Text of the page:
Release Date: Jun 24, 2013
Record label: Ideologic Organ
On first listen, Okkyung Lee’s Ghil sounds about as solo as it gets. It’s just her and a cello, improvising without overdubs or effects. The production is raw and immediate, putting you so close to her instrument you can practically see the divots in its strings. And the music is so impulsive and untamed that at times it feels like you’re hearing her nervous system.
I’m not going to deny that it can be fun getting caught up in the details of an album’s production, particularly when Ghil has such a first-class selection of features to flaunt: a reputable Korean cellist; Stephen O’Malley’s Editions Mego imprint; a second-hand portable tape recorder; a hydroelectric power plant; and an Oslo back alley. It was inevitable that I’d leap at this record with a fistful of intrigue and exuberant fascination for the avant-garde; there was never any question. The only trouble is that, in spite of all the seductive trimmings, the majority of tracks on Okkyung Lee’s latest album doesn’t quite hold up to the ideas that permeate around the edges.
Revenge is the best revenge in Skylar Grey’s songs. Ms. Grey can be long-suffering, and she might even savor some of the torment, the better to examine it and house it in a dignified melody. She also writes about offering support, pulling herself together and moving on after a breakup. But when ….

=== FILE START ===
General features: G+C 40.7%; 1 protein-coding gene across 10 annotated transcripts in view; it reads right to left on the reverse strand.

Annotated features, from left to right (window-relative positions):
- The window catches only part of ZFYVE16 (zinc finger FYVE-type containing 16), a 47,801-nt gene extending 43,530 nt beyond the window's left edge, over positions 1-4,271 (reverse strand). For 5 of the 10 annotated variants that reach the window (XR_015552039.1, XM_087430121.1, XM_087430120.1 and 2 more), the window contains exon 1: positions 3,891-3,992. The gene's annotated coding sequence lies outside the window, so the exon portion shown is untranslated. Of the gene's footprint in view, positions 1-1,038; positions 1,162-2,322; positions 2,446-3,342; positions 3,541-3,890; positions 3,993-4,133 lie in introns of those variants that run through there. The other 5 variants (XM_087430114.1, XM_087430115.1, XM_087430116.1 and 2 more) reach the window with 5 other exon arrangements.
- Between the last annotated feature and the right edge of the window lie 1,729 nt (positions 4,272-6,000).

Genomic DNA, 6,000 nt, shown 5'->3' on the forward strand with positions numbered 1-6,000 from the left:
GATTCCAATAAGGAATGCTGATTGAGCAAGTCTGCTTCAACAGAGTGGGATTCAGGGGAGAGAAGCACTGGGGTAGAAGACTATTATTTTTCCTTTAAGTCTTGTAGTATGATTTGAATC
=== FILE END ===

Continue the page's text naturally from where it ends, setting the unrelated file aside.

When I first listened to Ghil, I had to keep reminding myself that I was hearing a flipping cello, such is the manner in which Korean improviser and composer Okkyung Lee distorts, disturbs and even deconstructs her instrument, to the point of rendering it unrecognisable. And the results are simply amazing, Ghil effectively standing as the premier noise album of 2013. The liner notes for Ghil leap out at you as you start being barraged by Lee's improvisational assault: the album was recorded in Norway by noise legend Lasse Marhaug on a portable tape machine in four different locations, three of which were outside the studio (an abandoned power plant, the back streets of Oslo and a cabin in a forest).